In the early morning of 25 December 1954 the RMS Cathay, a British Overseas Airways Corporation Boeing 377 Stratocruiser, crashed upon landing at Prestwick Airport killing 28 people.

The aircraft had been on a flight from Heathrow Airport to New York with scheduled stop-overs at Manchester and Prestwick airports.  Due to bad weather the Manchester stop was cancelled.  The scheduled flight left Heathrow at 11.43pm but a little over an hour later it returned to London with a mechanical problem and the 25 passengers, 11 crew members and cargo were transferred to the ‘Cathay’ which left London at 1.05am bound for Prestwick, where 21 of its passengers would disembark.

The aircraft arrived over the Prestwick terminal 90 minutes after it had taken off but had to wait half an hour while a Constellation aircraft was safely ‘talked down’.  Then it was the turn of the RMS Cathay.  Initially it appeared that the RMS Cathay had been safely ‘talked down’, but it hit the ground 127 feet short of Runway 31, suffering some damage, before proceeding along the runway for 90 feet, after which it became airborne for another 400 feet, before coming into contact with the runway again and sustaining considerable damage as it came to rest with the passenger compartment in an inverted position on the south side of the runway, the port wing severed off and the fuel tanks ruptured.

Within minutes of the crash the airport fire and rescue services along with United States Air Force personnel rushed to the scene, who were quickly supported by appliances from 7 County fire brigades.  As the petrol tanks exploded the flames shot to a height of 40 feet.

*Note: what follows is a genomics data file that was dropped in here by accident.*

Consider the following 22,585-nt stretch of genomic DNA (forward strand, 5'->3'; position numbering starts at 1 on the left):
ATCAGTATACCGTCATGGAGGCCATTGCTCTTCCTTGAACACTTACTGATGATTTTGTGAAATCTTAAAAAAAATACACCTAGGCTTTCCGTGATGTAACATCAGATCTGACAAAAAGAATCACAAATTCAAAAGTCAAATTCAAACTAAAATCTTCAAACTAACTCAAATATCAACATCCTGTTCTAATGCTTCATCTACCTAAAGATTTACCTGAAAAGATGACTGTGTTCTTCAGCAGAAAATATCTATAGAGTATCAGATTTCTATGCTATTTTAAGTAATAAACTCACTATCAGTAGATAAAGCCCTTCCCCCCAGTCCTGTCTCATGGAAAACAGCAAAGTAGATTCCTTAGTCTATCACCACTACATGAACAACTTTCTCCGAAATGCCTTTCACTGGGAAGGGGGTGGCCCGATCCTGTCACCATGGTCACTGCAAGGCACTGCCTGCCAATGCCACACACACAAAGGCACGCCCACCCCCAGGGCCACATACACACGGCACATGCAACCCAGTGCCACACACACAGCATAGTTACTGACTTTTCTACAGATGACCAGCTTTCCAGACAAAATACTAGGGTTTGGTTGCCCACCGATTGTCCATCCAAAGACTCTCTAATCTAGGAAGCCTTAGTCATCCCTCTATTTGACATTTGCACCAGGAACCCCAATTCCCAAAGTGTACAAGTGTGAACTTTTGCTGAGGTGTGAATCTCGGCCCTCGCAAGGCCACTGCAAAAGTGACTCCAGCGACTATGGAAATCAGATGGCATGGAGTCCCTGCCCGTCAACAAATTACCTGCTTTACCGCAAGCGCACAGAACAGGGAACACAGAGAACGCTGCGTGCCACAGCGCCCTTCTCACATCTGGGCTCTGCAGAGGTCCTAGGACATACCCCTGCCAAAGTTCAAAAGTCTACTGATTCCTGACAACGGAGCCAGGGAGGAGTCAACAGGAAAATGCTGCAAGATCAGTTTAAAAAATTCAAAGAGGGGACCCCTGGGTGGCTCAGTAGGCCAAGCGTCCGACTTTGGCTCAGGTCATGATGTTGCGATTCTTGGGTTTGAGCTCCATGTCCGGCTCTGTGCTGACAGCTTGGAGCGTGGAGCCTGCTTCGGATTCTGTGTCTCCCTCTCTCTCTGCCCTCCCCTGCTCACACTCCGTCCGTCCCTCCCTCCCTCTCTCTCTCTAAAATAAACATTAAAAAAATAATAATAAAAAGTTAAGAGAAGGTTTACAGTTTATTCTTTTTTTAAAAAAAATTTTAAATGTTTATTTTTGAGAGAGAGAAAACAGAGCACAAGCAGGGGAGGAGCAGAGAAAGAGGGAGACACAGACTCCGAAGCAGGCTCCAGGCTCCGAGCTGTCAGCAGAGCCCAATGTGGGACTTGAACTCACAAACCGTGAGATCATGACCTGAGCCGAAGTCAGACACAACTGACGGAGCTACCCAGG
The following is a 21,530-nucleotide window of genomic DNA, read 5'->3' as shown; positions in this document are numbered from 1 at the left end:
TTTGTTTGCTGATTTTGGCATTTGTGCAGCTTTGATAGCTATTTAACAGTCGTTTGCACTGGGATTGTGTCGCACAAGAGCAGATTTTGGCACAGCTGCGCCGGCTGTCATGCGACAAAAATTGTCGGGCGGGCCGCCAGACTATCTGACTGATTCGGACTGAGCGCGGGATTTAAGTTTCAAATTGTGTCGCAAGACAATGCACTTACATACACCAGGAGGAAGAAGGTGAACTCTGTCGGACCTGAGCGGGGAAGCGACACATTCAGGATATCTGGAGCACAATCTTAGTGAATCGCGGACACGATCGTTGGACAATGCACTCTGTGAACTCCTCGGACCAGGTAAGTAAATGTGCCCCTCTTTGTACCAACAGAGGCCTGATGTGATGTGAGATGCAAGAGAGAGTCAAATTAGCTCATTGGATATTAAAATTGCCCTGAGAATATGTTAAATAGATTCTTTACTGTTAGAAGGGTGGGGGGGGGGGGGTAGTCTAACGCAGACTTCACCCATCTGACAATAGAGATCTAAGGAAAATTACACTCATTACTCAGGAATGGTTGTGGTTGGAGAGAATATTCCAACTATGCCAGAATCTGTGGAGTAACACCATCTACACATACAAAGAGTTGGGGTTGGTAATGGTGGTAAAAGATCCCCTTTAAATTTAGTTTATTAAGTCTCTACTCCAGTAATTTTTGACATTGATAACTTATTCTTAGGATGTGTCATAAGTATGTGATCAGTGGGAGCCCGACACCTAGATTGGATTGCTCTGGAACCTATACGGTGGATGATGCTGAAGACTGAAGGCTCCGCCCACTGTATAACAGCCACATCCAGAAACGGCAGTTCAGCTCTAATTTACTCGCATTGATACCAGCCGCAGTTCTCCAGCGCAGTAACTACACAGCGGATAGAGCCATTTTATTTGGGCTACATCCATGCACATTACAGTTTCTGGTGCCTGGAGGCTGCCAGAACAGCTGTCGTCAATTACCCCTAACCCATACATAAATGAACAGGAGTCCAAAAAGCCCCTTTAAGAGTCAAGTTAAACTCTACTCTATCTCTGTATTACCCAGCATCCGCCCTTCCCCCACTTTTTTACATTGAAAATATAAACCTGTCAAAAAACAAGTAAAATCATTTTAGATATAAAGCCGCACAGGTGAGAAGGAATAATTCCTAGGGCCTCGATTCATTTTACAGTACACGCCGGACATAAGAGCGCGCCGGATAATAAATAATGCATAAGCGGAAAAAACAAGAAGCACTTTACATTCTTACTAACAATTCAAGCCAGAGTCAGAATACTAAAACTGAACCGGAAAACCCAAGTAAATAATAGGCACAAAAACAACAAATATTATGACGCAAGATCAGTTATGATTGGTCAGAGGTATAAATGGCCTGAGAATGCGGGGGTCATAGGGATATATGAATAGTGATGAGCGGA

Two people, passenger Mr Henry J. Russell and Engineer Officer G. C. Wilson, were thrown from the plane as it crashed.  Twenty-four passengers, including 2 children and 4 crew members were killed.  The 7 crew members who survived, including Captain William Laing Stewart and First Officer Kenneth Arthur King, had been in the control cabin.

Navigator J. Goddard desperately tried reach his wife and son who were in the passenger section of the aircraft but was beaten back by the flames.  Stewardess Margaret Coogan was found beneath a wing and dragged to safety by a fireman, but she later died of her injuries.  Sixteen of the dead were of Scottish nationality, including 6 from South Ayrshire. 

Glasgow Herald 21 July 1955 page 5

The air crash was witnessed by the friends and family members of those who had come to meet the passengers returning home for the Christmas break.  Littered amongst the burning wreckage of the aircraft were lifejackets, pillows, Christmas mail and children’s Christmas toys.

The public inquiry into the disaster was opened on 28 March 1955.  It found that the accident was caused by an error of judgment on the part of Captain William Laing Stewart, contributed to by the First Officer’s failure to turn on the aircraft’s landing lights as they approached the airport and the presence of low cloud near the threshold to the runway.

The names of the dead were:

  • Miss Nancy Campbell, The Lodge, Lochgreen, Troon
  • Mr A. Hepburn, Octoline Drive, Troon
  • Miss M. E. Gilmour, Belmont Road, Ayr
  • Mr and Mrs John Lamont, Heathfield Road, Ayr
  • Mr Leslie Cowans Wilson, Castlehill House, Ayr
  • Mr & Mrs J. D. Smith, Mainhill, Alloway
  • Miss Margaret J. Neilson, Afton Lodge, Annbank Station
  • Mr and Mrs David Macklin, Glasgow
  • Mr & Mrs D. Beauchamp, Edinburgh
  • Mr Terence Brady, Linlithgow
  • Mr Richard Cochrane, Hawkhurst, Kent
  • Mr P. H. Boyd, Hayes, Middlesex
  • Mrs G. Goddard and son, Hounslow, Middlesex
  • Mr Kenneth R. Davidson, New York
  • Mr and Mrs W Mayland, Evanston, Illinois
  • Mr L. L. Goldfine, Liguanea, Jamaica
  • Stewardess Margaret Coogan, Hoylake, Cheshire
  • Steward Stanley Progin, his wife and daughter, Ealing, London
  • Steward Charles Ness, Paisley
  • Steward J. Hall, Romford, Essex